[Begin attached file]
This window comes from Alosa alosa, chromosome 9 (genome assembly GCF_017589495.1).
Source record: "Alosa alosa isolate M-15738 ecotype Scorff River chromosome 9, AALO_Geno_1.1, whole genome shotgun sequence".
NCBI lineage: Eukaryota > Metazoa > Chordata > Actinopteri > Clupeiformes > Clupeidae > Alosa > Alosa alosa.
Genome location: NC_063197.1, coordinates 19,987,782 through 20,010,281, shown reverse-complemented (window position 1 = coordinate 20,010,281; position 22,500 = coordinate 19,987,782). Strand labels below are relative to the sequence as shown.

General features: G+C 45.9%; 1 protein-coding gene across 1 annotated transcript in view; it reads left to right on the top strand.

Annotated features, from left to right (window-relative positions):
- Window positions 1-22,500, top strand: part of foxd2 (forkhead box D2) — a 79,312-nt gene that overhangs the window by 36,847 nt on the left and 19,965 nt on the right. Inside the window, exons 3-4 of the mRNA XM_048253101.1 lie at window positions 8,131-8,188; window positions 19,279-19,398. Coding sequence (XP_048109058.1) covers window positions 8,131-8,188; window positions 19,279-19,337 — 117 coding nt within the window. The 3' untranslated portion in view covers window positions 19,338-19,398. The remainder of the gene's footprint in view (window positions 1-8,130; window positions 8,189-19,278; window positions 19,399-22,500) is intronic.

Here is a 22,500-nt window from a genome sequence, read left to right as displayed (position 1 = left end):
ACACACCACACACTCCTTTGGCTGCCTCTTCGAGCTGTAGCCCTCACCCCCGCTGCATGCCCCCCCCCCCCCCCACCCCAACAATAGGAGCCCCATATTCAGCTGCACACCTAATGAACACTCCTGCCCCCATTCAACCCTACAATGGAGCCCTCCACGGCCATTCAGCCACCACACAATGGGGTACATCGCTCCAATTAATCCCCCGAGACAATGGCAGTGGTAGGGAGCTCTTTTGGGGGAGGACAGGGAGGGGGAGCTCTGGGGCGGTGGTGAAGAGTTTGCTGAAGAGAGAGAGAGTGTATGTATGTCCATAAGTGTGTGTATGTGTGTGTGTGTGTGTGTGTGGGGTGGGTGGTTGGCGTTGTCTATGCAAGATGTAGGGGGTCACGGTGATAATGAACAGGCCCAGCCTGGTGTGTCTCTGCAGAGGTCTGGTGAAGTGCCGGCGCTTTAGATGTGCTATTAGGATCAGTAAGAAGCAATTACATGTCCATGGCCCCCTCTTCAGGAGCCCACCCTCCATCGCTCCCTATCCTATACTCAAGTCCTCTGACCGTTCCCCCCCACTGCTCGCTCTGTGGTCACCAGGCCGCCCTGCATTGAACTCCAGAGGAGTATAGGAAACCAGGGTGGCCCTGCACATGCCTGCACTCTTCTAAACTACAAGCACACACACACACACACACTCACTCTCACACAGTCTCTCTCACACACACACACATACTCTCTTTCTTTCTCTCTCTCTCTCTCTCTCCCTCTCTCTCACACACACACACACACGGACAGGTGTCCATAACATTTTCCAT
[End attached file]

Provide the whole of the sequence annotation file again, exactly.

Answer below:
This window comes from Alosa alosa, chromosome 9 (genome assembly GCF_017589495.1).
Source record: "Alosa alosa isolate M-15738 ecotype Scorff River chromosome 9, AALO_Geno_1.1, whole genome shotgun sequence".
NCBI lineage: Eukaryota > Metazoa > Chordata > Actinopteri > Clupeiformes > Clupeidae > Alosa > Alosa alosa.
Genome location: NC_063197.1, coordinates 19,987,782 through 20,010,281, shown reverse-complemented (window position 1 = coordinate 20,010,281; position 22,500 = coordinate 19,987,782). Strand labels below are relative to the sequence as shown.

General features: G+C 45.9%; 1 protein-coding gene across 1 annotated transcript in view; it reads left to right on the top strand.

Annotated features, from left to right (window-relative positions):
- Window positions 1-22,500, top strand: part of foxd2 (forkhead box D2) — a 79,312-nt gene that overhangs the window by 36,847 nt on the left and 19,965 nt on the right. Inside the window, exons 3-4 of the mRNA XM_048253101.1 lie at window positions 8,131-8,188; window positions 19,279-19,398. Coding sequence (XP_048109058.1) covers window positions 8,131-8,188; window positions 19,279-19,337 — 117 coding nt within the window. The 3' untranslated portion in view covers window positions 19,338-19,398. The remainder of the gene's footprint in view (window positions 1-8,130; window positions 8,189-19,278; window positions 19,399-22,500) is intronic.

Here is a 22,500-nt window from a genome sequence, read left to right as displayed (position 1 = left end):
ACACACCACACACTCCTTTGGCTGCCTCTTCGAGCTGTAGCCCTCACCCCCGCTGCATGCCCCCCCCCCCCCCCACCCCAACAATAGGAGCCCCATATTCAGCTGCACACCTAATGAACACTCCTGCCCCCATTCAACCCTACAATGGAGCCCTCCACGGCCATTCAGCCACCACACAATGGGGTACATCGCTCCAATTAATCCCCCGAGACAATGGCAGTGGTAGGGAGCTCTTTTGGGGGAGGACAGGGAGGGGGAGCTCTGGGGCGGTGGTGAAGAGTTTGCTGAAGAGAGAGAGAGTGTATGTATGTCCATAAGTGTGTGTATGTGTGTGTGTGTGTGTGTGTGGGGTGGGTGGTTGGCGTTGTCTATGCAAGATGTAGGGGGTCACGGTGATAATGAACAGGCCCAGCCTGGTGTGTCTCTGCAGAGGTCTGGTGAAGTGCCGGCGCTTTAGATGTGCTATTAGGATCAGTAAGAAGCAATTACATGTCCATGGCCCCCTCTTCAGGAGCCCACCCTCCATCGCTCCCTATCCTATACTCAAGTCCTCTGACCGTTCCCCCCCACTGCTCGCTCTGTGGTCACCAGGCCGCCCTGCATTGAACTCCAGAGGAGTATAGGAAACCAGGGTGGCCCTGCACATGCCTGCACTCTTCTAAACTACAAGCACACACACACACACACACTCACTCTCACACAGTCTCTCTCACACACACACACATACTCTCTTTCTTTCTCTCTCTCTCTCTCTCTCCCTCTCTCTCACACACACACACACACGGACAGGTGTCCATAACATTTTCCAT